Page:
Creative Edge Consultants

What Is Remarketing? A Step-by-Step Guide (Updated for 2023)


Shoppers are flooded with choices. 

It’s easy for them to forget why they came to a store in the first place, and for them to quickly get distracted in favor of the newest, shiniest thing. It happens to the best of us. Because of this, brands are tasked with winning back shoppers who have shown interest in their products in the past—and remarketing is a successful way to do this.

What is remarketing?

Remarketing is a marketing strategy that sends targeted ads to shoppers who have already visited a website or product page without taking action. For example, if a shopper adds an item to their cart but doesn’t check out, remarketing uses that information to serve them ads on social media, Google, and other sites to encourage them to buy the product.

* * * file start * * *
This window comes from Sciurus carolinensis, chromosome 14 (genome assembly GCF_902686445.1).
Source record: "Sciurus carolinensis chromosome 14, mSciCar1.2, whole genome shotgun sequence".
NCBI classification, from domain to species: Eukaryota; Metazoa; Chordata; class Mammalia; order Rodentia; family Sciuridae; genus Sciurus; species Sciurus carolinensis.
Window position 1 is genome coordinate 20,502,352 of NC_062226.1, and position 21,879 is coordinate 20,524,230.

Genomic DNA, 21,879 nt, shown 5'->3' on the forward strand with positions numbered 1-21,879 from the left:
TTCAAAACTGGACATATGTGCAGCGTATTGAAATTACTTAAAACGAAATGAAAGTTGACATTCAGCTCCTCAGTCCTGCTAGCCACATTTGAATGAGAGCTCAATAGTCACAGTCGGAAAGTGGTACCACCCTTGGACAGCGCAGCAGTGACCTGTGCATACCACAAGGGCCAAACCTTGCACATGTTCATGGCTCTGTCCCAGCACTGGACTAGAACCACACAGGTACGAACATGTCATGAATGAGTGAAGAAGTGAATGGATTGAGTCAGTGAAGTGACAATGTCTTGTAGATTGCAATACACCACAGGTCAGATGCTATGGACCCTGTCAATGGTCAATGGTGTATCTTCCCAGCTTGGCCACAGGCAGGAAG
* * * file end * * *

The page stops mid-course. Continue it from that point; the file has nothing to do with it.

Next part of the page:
It’s called remarketing because you’re essentially “re”-marketing to people who have already discovered your brand and interacted with it in some way, whether that’s by browsing a product category, adding an item to their cart, or visiting a landing page without signing up for your newsletter. It’s a second chance to convert and a particularly useful method for re-engaging past customers and reminding them why they chose you in the first place.

How remarketing works

Remarketing tracks user data to understand where users have been on your site and what actions they have taken (or, more importantly, haven’t taken). It’s most commonly used to serve ads to consumers based on their previous browsing history, which can make campaigns incredibly targeted and personalized.